Hibiscuses are perennial plants and deciduous shrubs that grow best in frost-free, temperate climates. The hibiscus is known for its huge, showy and brightly colored blooms that lend a tropical look to landscapes. The flowers are trumpet-shaped, up to 6 inches in diameter; they can bloom from late spring through autumn. The hibiscus can reach a height of up to 15 feet in regions that don’t experience frosts. The most important part of planting hibiscuses outdoors is choosing the best location for the plants. Hibiscuses have specific requirements when it comes to their ideal planting site.
Choose a planting location for your hibiscus that receives full, direct sunlight and has well-draining soil. If you’re growing tall hibiscus plants, select a site that has some protection from high winds to prevent stem breakage.
Plant your hibiscus outdoors anytime from spring until fall. Dig a planting hole that’s the same depth as--and twice the width of--the hibiscus’s root ball.
Mix into the displace soil some organic compost, so that you have no more than one part compost to four parts native soil. Remove the hibiscus from the nursery container. Place the root ball into the planting hole, ensuring that the top of the root ball is level with the surrounding ground surface and not deeper.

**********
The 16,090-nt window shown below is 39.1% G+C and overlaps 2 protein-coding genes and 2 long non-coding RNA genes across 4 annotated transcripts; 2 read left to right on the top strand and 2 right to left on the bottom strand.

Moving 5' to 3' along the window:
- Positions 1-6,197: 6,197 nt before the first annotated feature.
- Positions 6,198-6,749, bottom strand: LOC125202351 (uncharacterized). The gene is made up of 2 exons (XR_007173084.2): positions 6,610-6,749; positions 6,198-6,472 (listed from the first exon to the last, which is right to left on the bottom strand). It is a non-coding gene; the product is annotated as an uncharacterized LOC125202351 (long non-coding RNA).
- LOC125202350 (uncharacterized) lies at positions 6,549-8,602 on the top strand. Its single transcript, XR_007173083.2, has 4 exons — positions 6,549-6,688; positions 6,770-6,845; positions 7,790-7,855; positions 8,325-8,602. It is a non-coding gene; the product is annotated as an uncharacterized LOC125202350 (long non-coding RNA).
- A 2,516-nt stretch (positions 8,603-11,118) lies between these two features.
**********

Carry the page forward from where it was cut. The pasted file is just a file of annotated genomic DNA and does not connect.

Fill the planting hole with the displaced, amended soil about halfway. Water the soil in the planting hole to eliminate any air pockets from around the roots, providing 1/2 to 1 gallon of water. Fill the planting hole the rest of the way and water the soil thoroughly down to the root ball, providing 1 gallon of water.
Water your hibiscus deeply and thoroughly once each week when rainfall is less than 1 inch, as hibiscuses require 1 to 1 1/2 inches of water per week in order to thrive. Water the hibiscus from spring through fall. The soil should be kept evenly and constantly moist, but it shouldn't be left soggy.
Things You Will Need
- Organic compost
- Garden hose
- Fertilize your hibiscus once every two weeks while the shrub is actively growing with an all-purpose fertilizer made for flowering shrubs. Follow the application and dosage directions on the fertilizer label.
- Avoid planting the hibiscus outdoors if you live in a region that experiences winter temperatures below 30 degrees Fahrenheit. Instead, plant the hibiscus in a container; bring it indoors during the colder fall and winter months.
- Get Rid of a Hibiscus Plant
- Grow a Hibiscus Indoors
- Plant Hardy Hibiscus
- Bring a Hibiscus Plant Indoors
- Take Care of a Hibiscus Plant
- List of Different Varieties of Hibiscus Flowers
- What Are the Causes of Hibiscus Leaves Turning Yellow & Falling Off?
- The Temperature Zone for Hibiscus
- How Fast Does a Hibiscus Bush Grow?
- Flowers That Like Water
- Plant Hibiscus & Make Them Grow in Texas
- Get Rid of Bugs on a Hibiscus Plant